One form of exercise almost anyone with arthritis can do is water exercise. If you haven't been active for a while, start slowly and do whatever you can at first. As you become stronger and your endurance increases, you will be able to exercise longer and more strenuously.It's also important to pay attention to your body. If a particular joint is actively inflamed, give that joint a rest, but continue to exercise. And while it's natural to experience some muscle soreness following a workout, increased joint pain may mean you're working too hard and need to scale back your exercise routine.
Rest and exercise: People with rheumatoid arthritis need a good balance between rest and exercise, with more rest when the disease is active and more exercise when it is not. Rest helps to reduce active joint inflammation and pain and to fight fatigue. Exercise is important for maintaining healthy and strong muscles, preserving joint mobility, and maintaining flexibility. Exercise can also help people sleep well, reduce pain, maintain a positive attitude, and manage weight. Exercise programs should take into account the person's physical abilities, limitations, and changing needs.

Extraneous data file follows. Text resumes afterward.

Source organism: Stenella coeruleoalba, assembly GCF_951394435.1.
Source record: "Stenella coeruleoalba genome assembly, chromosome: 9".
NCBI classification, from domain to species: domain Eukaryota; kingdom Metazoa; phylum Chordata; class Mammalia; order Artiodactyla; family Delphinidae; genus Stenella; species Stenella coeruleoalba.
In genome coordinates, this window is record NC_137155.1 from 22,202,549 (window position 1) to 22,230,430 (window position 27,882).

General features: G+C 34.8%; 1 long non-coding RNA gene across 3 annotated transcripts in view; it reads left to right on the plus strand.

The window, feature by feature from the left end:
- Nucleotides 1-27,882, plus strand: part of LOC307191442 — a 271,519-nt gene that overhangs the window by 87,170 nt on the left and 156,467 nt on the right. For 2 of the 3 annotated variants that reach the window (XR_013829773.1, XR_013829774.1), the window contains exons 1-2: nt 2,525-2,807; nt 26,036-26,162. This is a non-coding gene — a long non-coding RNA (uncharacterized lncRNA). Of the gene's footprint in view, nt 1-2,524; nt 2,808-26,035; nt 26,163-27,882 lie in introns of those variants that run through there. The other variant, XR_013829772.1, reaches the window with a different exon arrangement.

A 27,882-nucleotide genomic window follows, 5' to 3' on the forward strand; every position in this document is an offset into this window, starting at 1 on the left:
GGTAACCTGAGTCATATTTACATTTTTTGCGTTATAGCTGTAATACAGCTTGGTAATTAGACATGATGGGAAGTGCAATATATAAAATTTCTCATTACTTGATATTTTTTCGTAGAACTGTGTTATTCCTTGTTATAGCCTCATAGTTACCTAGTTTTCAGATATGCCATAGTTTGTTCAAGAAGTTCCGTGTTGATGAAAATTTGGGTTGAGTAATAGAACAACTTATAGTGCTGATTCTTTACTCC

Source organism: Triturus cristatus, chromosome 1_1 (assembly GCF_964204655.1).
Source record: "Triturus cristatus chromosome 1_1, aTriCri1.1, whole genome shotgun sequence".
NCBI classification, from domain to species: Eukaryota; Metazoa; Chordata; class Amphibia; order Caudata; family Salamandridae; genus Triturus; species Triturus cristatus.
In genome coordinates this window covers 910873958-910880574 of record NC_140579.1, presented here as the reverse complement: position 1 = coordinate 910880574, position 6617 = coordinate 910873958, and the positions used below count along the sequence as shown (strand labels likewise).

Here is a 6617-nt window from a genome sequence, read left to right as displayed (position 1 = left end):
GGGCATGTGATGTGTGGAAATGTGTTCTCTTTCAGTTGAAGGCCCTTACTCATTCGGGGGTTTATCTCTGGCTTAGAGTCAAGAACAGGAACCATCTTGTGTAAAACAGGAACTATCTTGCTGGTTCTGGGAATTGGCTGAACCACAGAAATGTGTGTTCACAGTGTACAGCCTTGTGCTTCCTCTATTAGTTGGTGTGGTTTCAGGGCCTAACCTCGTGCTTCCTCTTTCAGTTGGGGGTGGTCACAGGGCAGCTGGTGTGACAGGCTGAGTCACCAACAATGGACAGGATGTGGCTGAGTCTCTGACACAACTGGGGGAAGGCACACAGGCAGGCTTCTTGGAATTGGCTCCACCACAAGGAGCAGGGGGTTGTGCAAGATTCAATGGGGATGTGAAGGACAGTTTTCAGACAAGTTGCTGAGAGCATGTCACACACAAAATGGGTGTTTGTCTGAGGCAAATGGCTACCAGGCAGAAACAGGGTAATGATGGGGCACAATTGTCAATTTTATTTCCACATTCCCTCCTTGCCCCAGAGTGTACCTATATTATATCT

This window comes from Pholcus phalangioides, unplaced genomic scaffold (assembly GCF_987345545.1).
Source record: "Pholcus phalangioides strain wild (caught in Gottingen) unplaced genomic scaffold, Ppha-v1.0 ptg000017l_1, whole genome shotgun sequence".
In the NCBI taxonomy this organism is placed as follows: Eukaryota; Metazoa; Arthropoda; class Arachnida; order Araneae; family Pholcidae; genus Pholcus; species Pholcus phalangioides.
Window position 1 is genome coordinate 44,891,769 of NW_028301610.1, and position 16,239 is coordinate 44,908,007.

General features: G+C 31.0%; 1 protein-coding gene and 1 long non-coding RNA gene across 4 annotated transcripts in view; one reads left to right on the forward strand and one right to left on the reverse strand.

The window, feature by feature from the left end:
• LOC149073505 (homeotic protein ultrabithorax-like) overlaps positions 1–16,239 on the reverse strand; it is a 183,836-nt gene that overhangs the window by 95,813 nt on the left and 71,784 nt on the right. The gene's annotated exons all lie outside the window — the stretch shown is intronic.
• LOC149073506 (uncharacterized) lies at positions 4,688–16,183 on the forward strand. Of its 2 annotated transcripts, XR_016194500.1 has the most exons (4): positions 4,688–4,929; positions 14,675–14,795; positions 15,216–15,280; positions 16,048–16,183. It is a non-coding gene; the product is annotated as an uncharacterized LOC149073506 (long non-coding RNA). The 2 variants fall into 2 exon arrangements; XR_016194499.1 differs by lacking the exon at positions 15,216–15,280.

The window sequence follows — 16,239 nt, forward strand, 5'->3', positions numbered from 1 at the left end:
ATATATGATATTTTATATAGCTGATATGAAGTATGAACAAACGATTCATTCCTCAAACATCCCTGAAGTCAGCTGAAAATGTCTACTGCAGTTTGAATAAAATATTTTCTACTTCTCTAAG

Joint care: Some people find using a splint for a short time around a painful joint reduces pain and swelling by supporting the joint and letting it rest. Splints are used mostly on wrists and hands, but also on ankles and feet. Other ways to reduce stress on joints include self-help devices (for example, zipper pullers, long-handled shoe horns); devices to help with getting on and off chairs, toilet seats, and beds; and changes in the ways that a person carries out daily activities.